On page 288 he had a kind of diatribe that included "radical feminists", but the entire thing was pretty hard to follow and mostly convinced me that he didn't like the idea of liberal education because he didn't understand it very well. He actually seems to be arguing for a kind of education that I can only describe as liberal, but with a more pragmatic focus. This was actually related to a confusing and rather racist section from pages 306 to 309. He starts by saying knowledge work is accepted as a good thing "(except in the black community)" before he speculates whether Europe might follow "the American black" in what he implies is a negative and anti-intellectual course. Then he argues education must be the "center of the knowledge society", apparently ignoring the trends against public education in America over the last 25 years (before this book was assembled). On page 309 he had this sentence, that really hit my poor eyeball: "Thomas Jefferson's society of independent small farmers, each being the owner of his own family farm and farming it without any help except for that of his wife and his children, was never much more than fantasy." Of course the thing that strikes me is that there were slaves involved, too--and it struck me harder when he mentioned slaves and serfs later in the same paragraph... However, he came back to education near the end of the book, as on page 318 in an unclear but negative context, on page 330 when he talks about public schools "going downhill" and in a confusing paragraph on page 345, where says "every American college" is following the lead of a school in Vermont. Though it isn't fully clear what he means, it is clear enough that I'm sure it was never the case... On page 312, he claims the first pyramid built in Egypt is still standing, which is another exceedingly unlikely claim. On page 315 he has a kind of silly passage about government's failure to cure the ills of society, though the most obvious response seemed to conclude that things could be much worse if government wasn't trying to mitigate the problems... Perhaps that's because I felt he never adequately dealt with the roles of government as referee and provider of infrastructure? I guess this paragraph of my comments mostly shows the risks of getting outside of your own domain of expertise, which is actually a theme he mentions in several places.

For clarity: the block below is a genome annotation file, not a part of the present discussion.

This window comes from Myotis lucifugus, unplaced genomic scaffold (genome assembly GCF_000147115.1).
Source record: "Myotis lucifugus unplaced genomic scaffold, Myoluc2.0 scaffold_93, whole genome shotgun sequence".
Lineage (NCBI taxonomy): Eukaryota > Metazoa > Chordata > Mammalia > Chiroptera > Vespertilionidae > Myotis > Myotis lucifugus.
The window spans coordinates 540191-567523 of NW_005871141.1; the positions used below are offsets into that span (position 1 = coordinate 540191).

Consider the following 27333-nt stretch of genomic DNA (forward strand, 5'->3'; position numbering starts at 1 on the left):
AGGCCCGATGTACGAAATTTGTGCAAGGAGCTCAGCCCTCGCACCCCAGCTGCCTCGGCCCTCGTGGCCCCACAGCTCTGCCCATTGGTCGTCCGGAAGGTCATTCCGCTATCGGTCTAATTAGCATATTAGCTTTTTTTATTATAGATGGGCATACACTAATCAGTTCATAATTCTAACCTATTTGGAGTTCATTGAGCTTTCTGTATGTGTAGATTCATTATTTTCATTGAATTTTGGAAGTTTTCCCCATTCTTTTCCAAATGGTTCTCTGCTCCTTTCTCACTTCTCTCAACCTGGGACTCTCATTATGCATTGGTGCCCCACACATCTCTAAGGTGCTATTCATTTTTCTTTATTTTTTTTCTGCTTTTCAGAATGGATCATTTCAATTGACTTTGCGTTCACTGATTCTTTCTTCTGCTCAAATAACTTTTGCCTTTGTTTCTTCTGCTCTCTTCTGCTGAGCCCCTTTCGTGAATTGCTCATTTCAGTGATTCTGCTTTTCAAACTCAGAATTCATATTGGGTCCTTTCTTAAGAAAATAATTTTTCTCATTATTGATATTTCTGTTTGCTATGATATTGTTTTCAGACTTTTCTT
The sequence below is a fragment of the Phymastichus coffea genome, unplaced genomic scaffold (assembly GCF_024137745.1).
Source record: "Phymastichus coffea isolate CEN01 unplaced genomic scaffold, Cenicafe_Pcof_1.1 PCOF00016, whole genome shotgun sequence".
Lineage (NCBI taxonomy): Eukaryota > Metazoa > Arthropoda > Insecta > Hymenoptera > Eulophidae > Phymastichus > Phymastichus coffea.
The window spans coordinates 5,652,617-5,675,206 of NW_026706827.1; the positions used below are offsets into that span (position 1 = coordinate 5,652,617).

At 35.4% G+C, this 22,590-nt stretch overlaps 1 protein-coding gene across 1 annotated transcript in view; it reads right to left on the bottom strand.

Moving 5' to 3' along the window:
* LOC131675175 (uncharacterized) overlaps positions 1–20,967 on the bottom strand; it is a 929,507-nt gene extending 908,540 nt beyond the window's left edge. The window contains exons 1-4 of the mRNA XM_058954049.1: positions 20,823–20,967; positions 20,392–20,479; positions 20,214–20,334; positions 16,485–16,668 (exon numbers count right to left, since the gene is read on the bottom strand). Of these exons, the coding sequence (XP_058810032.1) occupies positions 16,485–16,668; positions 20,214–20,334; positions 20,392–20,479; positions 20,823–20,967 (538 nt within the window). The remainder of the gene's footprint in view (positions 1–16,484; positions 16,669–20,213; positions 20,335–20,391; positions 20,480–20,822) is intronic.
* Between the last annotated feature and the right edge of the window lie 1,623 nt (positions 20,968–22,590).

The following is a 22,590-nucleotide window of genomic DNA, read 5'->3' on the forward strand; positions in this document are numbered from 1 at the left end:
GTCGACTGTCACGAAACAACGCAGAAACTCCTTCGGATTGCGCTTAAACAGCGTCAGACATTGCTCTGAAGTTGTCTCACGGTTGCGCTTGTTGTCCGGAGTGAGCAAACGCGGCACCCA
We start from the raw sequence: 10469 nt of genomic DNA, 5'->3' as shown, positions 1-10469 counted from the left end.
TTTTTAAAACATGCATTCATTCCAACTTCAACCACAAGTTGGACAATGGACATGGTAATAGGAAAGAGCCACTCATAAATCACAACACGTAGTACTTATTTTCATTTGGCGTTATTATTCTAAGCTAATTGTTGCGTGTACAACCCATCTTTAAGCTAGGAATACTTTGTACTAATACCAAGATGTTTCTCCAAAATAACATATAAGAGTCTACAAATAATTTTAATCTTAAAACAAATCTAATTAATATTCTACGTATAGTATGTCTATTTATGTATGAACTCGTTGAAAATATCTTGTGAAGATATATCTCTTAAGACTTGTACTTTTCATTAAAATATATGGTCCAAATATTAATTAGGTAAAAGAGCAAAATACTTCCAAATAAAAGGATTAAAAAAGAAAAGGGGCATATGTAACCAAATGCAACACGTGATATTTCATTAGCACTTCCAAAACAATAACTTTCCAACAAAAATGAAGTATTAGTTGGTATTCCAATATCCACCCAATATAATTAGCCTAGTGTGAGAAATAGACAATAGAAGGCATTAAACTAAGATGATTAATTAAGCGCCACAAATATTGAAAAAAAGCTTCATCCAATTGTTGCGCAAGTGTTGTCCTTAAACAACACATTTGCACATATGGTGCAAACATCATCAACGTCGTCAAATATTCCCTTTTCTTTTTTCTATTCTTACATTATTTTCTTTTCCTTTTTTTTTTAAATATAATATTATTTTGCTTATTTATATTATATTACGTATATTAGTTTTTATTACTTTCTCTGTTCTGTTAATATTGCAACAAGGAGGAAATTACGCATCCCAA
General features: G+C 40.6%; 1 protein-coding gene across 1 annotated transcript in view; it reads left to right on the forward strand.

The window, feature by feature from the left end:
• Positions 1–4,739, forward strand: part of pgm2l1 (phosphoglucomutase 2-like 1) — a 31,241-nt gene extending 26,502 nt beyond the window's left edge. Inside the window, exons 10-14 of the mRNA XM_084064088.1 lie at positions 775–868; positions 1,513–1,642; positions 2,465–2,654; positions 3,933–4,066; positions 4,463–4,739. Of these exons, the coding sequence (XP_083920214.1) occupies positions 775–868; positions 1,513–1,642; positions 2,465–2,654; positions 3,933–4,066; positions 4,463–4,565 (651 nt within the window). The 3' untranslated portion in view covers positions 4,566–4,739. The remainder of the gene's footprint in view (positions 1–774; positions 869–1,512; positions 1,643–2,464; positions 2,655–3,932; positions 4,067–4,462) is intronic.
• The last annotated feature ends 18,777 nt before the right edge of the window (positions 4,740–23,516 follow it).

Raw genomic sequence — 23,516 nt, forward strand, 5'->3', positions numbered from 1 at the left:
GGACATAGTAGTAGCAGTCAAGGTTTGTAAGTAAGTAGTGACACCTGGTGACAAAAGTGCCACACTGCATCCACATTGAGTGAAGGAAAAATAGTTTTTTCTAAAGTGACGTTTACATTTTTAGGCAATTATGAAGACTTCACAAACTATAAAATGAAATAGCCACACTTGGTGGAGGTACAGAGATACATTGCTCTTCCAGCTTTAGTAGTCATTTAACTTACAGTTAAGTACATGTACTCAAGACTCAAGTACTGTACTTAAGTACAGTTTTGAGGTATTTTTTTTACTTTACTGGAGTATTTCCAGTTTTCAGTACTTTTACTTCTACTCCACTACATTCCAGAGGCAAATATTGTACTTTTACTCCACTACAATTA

Still, I want to reiterate that there were many places where he left an impression of wisdom. For example, on page 341 he has a very thoughtful paragraph that meshes with many of my feelings about size and specialization: "It would surely be counterproductive for the cockroach to be big, and equally counterproductive for the elephant to be small. As biologists are fond of saying, The [sic] rate knows everything it needs to be successful as a rat. Whether the rat is more intelligent than the human being is a stupid question; in what it takes to be successful as a rat, the rat is way ahead of any other animal, including the human being. In an information-based society, bigness becomes a 'function' and a dependent, rather than an independent, variable. In fact, the characteristics of information imply that the smallest effective size will be best. 'Bigger' will be 'better' only if the task cannot be done otherwise."
An interesting book, and thought-provoking, too, but right now I feel like the years were unkind to it and the editors should have been more careful. I'm pretty sure that the author was basically in a detached supervisory role that close to his death.
As an interesting coincidence, I should note that this week they just released a Japanese movie, called "Moshi" or "Moshi Dora" that is supposed to be based on Drucker's management philosophy. Those are actually short forms of the real title, which is ridiculously long. In translation the title talks about the manager of a girl's baseball team who reads one of Drucker's books.